Occupational Asthma Reference

Houba R, Van Run P, Heederik D, Doekes G, Wheat antigen exposure assessment for epidemiological studies in bakeries using personal dust sampling and inhibition ELISA, Clin Exp Allergy, 1996;26:154-163,

Keywords: wheat, oa, flour, IgG4, IgE, baker, antigen, exposure, dust

Known Authors

Dick Heederik, Institute of Risk Assessment Sciences, Utrecht Dick Heederik

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Abstract

BACKGROUND: Asthma in bakery workers caused by exposure to wheat flour proteins is an important occupational health problem. Until recently, gravimetric dust measurements were the only available technique for quantitative exposure assessment in bakeries. However, it is questionable whether dust levels are a good exposure parameter or only give a crude approximation of the actual flour allergen concentration.

OBJECTIVE: In the present study we have investigated a method to measure wheat flour antigens with immunochemical methods.

METHODS: Wheat flour antigens were measured in 449 personal dust samples taken in bakeries, using enzyme-linked immunosorbent assay (ELISA) inhibition and an anti-wheat IgG4 serum pool. Western-blotting was performed to compare the wheat flour proteins detected by IgE and IgG4.

RESULTS: Electrophoresis and immunoblotting showed that many wheat flour proteins can bind IgG4 and IgE, but also a reasonable similarity in major allergens detected by our IgG4-serum pool and IgE-positive sera. Inhibition tests showed some cross-reactivity with some cereal species, but not with other ingredients used in bakeries. In bakeries, large differences in personal airborne flour levels were found between occupational titles. For several groups clear differences in wheat antigen exposure levels existed, where no differences in dust exposure levels could be found. The relationship between dust and wheat antigen exposure varied considerably, depending on the specific bakery occupation, the size of the bakery, and the type of product produced by the bakery. This study also shows that personal sampling of wheat antigens is possible on a large scale and can be used for epidemiological field studies.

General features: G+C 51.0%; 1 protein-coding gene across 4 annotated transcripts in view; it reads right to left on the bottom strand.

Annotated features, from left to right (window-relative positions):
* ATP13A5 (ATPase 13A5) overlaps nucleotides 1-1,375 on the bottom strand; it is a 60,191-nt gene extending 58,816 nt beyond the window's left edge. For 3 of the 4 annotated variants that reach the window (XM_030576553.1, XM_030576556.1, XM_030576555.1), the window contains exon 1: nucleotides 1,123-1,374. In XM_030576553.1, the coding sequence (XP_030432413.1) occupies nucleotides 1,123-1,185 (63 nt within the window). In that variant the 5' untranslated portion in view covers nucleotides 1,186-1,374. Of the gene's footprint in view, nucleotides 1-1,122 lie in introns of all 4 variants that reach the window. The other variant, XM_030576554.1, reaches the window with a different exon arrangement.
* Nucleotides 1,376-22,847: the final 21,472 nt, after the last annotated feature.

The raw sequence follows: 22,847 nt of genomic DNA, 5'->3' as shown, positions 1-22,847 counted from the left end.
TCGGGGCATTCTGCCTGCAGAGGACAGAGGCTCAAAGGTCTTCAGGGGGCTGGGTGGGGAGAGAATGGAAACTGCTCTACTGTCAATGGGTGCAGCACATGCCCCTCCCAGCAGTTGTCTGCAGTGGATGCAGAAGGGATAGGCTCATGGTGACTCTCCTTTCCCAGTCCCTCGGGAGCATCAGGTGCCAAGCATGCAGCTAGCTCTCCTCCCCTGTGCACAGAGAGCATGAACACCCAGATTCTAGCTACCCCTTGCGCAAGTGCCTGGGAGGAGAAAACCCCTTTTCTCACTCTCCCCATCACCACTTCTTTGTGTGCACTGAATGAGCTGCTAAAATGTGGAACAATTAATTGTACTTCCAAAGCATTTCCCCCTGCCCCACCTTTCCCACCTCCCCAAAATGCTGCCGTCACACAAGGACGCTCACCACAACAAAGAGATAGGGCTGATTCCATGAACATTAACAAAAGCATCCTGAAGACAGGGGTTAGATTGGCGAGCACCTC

CONCLUSION: Measurement of airborne wheat antigens in bakeries is a more specific and sensitive measurement tool than measuring dust samples, and will probably be essential for epidemiologic field studies focusing on exposure-response relationships

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